Two new drugs are helping those with metastatic melanoma

It brightens the day and helps the grass grow. However, the sun is taking more lives every year in the United States.

Now, there is a new treatment for metastatic melanoma.

Christine Postoian has metastatic melanoma. It is a skin cancer that spreads rapidly and aggressively. She says it is no wonder - she spent most of her life soaking up the sun.

Christine says, "I'd use baby oil and sometimes you'd add that little iodine to color your skin even further."

The survival rate for metastatic melanoma was eight months. Now, it is up to 23 months, thanks to a newly approved FDA combination of drugs. The two drugs are known as BRAF and MEK drugs.

Doctor Jeffrey Weber, Director of the Comprehensive Melanoma Research Center at Moffitt Cancer Center says, "You’re better off today with our new repertoire of drugs than people ever were in the past."

This new drug combo essentially blocks all the pathways so the tumor cannot spread. Dr. Weber compares it to a police chase.

He says, "If you're clever, not only do you block the main highway, but you block all the exits and all the other ability of the bad guy to get off the road. In that case you will definitely catch him, because he has no place to go."

This is a tumor without the new treatment. For Christine, the new treatment is like a ray of sunshine, which hopefully means better health is on the horizon.

The cost of this new treatment is $16,000 a month.

Epidemiologists tell us sun exposure before thirty provides the greatest risk for melanoma.

To prevent this type of cancer, do not schedule outside activities between 11 a.m. and 3 p.m.

Wearing a wide brimmed hat with sunscreen can also help.

Finally, get to know your body. Making a mole map can help you notice signs associated with melanoma.


REPORT: MB # 3753

BACKGROUND: Melanoma is the most common form of cancer for young adults aged 25 to 29 and the second most common cancer in adolescents and young adults aged 15 to 29. In 2009, nearly 63,000 people were diagnosed with melanoma in the U.S., resulting in about 8,650 deaths. Metastatic melanoma means the disease has spread to other parts of the body and is difficult to treat and potentially fatal. It tends to affect those younger in age than other cancer patients. Until now treatments have been limited to single drugs, immunotherapy, and sometimes chemotherapy. The American Cancer Society projects that nearly 77,000 will be diagnosed and 9,500 will die from melanoma this year. (Source: American Cancer Society)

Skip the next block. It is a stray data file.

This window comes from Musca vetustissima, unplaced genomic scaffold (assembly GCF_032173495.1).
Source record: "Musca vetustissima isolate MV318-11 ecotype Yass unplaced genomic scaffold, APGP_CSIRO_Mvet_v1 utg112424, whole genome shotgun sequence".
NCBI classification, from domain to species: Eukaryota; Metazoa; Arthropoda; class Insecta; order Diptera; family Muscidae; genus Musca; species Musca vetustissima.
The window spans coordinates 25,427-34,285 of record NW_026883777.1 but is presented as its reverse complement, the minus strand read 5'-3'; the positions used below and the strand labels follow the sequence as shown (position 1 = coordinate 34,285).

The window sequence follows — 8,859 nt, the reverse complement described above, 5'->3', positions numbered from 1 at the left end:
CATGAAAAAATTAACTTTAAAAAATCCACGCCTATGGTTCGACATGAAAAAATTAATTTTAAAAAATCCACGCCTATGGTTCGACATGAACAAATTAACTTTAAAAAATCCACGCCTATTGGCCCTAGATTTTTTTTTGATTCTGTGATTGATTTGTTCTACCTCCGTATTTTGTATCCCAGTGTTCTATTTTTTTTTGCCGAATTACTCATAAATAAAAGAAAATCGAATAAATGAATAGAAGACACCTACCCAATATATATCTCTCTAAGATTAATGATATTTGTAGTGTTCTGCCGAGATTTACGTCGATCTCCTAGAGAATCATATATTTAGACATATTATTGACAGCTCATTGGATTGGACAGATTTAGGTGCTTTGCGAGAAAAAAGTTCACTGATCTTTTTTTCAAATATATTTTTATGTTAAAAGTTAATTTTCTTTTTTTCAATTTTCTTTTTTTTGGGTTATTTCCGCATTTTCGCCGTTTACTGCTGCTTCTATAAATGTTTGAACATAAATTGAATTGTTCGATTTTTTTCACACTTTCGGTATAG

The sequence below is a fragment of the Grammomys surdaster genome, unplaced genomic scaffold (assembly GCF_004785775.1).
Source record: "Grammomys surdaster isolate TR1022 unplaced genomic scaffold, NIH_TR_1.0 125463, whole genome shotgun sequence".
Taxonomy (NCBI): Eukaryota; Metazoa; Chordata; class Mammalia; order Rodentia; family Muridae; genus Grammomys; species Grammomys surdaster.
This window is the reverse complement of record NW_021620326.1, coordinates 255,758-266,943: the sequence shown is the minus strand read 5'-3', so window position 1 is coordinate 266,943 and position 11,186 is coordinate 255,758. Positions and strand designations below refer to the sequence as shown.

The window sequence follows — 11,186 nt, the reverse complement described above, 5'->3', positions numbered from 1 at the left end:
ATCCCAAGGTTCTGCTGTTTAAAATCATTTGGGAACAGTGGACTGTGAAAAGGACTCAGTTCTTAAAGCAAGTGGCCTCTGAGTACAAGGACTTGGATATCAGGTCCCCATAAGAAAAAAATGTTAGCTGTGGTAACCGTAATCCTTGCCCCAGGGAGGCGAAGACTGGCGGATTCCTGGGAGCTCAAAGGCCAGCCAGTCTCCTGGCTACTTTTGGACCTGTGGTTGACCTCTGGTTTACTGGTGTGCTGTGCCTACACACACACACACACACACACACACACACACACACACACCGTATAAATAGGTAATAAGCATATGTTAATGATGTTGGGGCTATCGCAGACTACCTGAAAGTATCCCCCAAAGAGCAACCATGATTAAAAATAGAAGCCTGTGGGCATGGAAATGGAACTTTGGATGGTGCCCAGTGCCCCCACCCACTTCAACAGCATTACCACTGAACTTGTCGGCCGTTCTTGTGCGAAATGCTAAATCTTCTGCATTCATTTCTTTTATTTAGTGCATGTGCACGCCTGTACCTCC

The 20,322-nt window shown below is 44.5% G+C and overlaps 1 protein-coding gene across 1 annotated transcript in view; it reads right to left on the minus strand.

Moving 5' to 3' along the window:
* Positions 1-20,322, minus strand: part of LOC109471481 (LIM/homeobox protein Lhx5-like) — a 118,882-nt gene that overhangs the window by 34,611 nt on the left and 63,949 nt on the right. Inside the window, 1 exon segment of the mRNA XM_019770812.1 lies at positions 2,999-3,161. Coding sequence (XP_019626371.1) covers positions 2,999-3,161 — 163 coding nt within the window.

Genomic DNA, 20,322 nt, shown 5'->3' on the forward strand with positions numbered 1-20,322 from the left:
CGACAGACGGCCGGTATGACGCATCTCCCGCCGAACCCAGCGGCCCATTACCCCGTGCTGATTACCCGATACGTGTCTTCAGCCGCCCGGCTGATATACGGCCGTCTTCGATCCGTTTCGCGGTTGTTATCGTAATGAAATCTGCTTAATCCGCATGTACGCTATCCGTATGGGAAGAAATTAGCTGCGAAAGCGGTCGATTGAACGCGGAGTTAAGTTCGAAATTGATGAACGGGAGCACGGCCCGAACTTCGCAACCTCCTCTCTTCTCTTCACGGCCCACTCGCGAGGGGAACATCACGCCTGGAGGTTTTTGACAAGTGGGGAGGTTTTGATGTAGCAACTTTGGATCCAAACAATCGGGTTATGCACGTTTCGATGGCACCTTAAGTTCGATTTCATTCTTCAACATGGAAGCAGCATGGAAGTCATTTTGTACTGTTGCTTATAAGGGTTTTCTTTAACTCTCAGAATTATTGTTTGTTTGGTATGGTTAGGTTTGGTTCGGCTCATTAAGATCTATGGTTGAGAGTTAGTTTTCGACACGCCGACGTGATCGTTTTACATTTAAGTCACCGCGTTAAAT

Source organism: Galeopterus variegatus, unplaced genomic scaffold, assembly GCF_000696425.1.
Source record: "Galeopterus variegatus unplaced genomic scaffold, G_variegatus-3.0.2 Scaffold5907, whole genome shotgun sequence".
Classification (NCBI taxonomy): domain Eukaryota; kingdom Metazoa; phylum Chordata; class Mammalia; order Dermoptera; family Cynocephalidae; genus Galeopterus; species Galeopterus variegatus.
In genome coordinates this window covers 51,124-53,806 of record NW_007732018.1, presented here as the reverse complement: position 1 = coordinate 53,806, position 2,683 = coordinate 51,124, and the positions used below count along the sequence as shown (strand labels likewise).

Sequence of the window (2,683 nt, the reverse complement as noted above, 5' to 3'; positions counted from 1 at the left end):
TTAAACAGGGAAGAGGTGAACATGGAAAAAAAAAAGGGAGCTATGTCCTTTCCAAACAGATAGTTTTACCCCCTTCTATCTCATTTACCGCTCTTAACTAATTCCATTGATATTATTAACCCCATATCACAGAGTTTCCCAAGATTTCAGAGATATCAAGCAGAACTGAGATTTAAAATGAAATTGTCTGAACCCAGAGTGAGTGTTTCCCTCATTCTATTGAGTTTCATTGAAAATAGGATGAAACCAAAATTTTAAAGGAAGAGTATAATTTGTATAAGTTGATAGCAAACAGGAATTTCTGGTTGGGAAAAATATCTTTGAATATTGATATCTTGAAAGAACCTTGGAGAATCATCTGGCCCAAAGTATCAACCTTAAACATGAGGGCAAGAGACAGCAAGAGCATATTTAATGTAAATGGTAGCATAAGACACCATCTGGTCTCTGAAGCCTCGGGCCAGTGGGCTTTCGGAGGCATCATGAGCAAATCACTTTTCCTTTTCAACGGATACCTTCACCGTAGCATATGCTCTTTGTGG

CAUSES: Metastatic Melanoma can start as a freckle or mole. It can develop from increased sun exposure. Some doctors think it develops during the first three decades of life. Preventing the disease can be as simple as staying out of the sun: limit sun exposure during the hottest parts of the day and use SPF 50 liberally when in the sun. (Source: American Cancer Society)
NEW TECHNOLOGY: Two new drugs taken every day have proven to block the spread of the tumors. The drugs are called Mekinist and Tafinlar. Dr. Jeffrey Weber compares the new treatment to a police chase: all exits must be blocked to capture the bad guys. These two drugs are used to block all pathways the cancer would normally take to spread, restricting its movement. The drugs, when taken together, have very few side effects, but some include fever and fatigue. The cost of this treatment can be $16,000 a month. (Source: Dr. Weber)

Kim Polacek, APR
Media Relations Coordinator
Moffitt Cancer Center, Tampa, FL

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